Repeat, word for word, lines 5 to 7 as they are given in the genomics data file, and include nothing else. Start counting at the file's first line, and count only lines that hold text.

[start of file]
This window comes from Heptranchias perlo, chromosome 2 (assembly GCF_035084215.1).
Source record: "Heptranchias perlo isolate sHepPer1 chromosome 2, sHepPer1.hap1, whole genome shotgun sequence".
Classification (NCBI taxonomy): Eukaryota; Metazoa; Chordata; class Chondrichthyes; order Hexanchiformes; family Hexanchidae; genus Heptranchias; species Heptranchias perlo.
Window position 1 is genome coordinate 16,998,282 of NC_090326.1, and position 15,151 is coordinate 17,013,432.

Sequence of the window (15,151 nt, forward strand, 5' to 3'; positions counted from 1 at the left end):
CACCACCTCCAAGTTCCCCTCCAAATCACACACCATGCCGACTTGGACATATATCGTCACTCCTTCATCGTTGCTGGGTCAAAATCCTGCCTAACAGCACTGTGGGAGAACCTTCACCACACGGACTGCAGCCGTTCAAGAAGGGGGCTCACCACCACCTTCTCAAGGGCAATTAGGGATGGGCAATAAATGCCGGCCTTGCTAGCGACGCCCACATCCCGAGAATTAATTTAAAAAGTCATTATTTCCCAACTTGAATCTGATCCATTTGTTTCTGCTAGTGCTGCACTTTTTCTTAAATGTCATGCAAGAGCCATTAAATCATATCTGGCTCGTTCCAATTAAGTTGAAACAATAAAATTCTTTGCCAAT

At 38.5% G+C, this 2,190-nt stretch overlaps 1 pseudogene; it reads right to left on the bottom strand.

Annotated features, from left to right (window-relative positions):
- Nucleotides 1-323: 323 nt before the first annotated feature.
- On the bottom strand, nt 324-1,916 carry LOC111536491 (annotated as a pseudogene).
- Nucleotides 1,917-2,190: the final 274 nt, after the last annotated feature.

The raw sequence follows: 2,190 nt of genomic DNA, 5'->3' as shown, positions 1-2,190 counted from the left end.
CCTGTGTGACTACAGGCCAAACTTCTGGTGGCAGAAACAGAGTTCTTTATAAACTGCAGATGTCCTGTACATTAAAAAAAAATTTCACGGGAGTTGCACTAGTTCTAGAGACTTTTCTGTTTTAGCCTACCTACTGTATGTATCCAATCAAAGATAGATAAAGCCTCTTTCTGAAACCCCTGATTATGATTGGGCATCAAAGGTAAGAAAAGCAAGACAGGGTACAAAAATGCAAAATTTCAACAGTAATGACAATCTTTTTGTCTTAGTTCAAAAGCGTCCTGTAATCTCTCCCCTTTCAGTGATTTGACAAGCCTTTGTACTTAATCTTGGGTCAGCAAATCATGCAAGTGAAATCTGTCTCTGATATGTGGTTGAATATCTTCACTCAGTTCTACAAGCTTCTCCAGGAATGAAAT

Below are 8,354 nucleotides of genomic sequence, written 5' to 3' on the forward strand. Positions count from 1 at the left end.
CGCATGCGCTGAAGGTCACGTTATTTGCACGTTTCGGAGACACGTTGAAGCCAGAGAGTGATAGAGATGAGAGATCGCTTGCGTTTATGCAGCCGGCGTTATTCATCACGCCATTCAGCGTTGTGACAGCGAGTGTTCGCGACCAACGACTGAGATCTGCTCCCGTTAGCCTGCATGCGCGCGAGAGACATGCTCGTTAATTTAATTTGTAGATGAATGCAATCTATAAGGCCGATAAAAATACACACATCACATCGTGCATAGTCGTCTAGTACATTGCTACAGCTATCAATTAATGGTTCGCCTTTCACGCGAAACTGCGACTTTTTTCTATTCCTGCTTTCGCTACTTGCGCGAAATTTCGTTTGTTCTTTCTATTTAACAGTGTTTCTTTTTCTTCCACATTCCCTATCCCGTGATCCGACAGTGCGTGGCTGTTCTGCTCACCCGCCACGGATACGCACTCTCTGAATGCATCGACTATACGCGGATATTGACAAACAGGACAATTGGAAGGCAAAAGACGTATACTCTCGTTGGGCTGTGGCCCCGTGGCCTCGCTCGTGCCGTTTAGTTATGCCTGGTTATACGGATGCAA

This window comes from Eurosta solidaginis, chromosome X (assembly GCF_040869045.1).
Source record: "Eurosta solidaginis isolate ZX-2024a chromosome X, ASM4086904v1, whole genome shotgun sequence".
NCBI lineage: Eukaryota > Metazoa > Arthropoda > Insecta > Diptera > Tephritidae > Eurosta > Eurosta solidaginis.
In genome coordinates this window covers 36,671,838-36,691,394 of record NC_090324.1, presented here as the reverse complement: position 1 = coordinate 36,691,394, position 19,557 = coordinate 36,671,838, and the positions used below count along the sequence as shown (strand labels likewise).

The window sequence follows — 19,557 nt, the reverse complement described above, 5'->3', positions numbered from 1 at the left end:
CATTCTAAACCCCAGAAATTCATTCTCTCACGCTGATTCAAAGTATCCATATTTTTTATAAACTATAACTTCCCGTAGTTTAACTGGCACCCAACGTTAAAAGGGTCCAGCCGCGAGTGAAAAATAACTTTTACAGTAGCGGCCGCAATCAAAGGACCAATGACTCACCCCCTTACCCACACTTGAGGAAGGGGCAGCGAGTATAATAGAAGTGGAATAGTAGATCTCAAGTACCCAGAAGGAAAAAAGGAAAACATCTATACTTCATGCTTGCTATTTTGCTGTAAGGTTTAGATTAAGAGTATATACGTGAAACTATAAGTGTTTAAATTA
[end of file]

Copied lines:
Sequence of the window (15,151 nt, forward strand, 5' to 3'; positions counted from 1 at the left end):
CACCACCTCCAAGTTCCCCTCCAAATCACACACCATGCCGACTTGGACATATATCGTCACTCCTTCATCGTTGCTGGGTCAAAATCCTGCCTAACAGCACTGTGGGAGAACCTTCACCACACGGACTGCAGCCGTTCAAGAAGGGGGCTCACCACCACCTTCTCAAGGGCAATTAGGGATGGGCAATAAATGCCGGCCTTGCTAGCGACGCCCACATCCCGAGAATTAATTTAAAAAGTCATTATTTCCCAACTTGAATCTGATCCATTTGTTTCTGCTAGTGCTGCACTTTTTCTTAAATGTCATGCAAGAGCCATTAAATCATATCTGGCTCGTTCCAATTAAGTTGAAACAATAAAATTCTTTGCCAAT

At 38.5% G+C, this 2,190-nt stretch overlaps 1 pseudogene; it reads right to left on the bottom strand.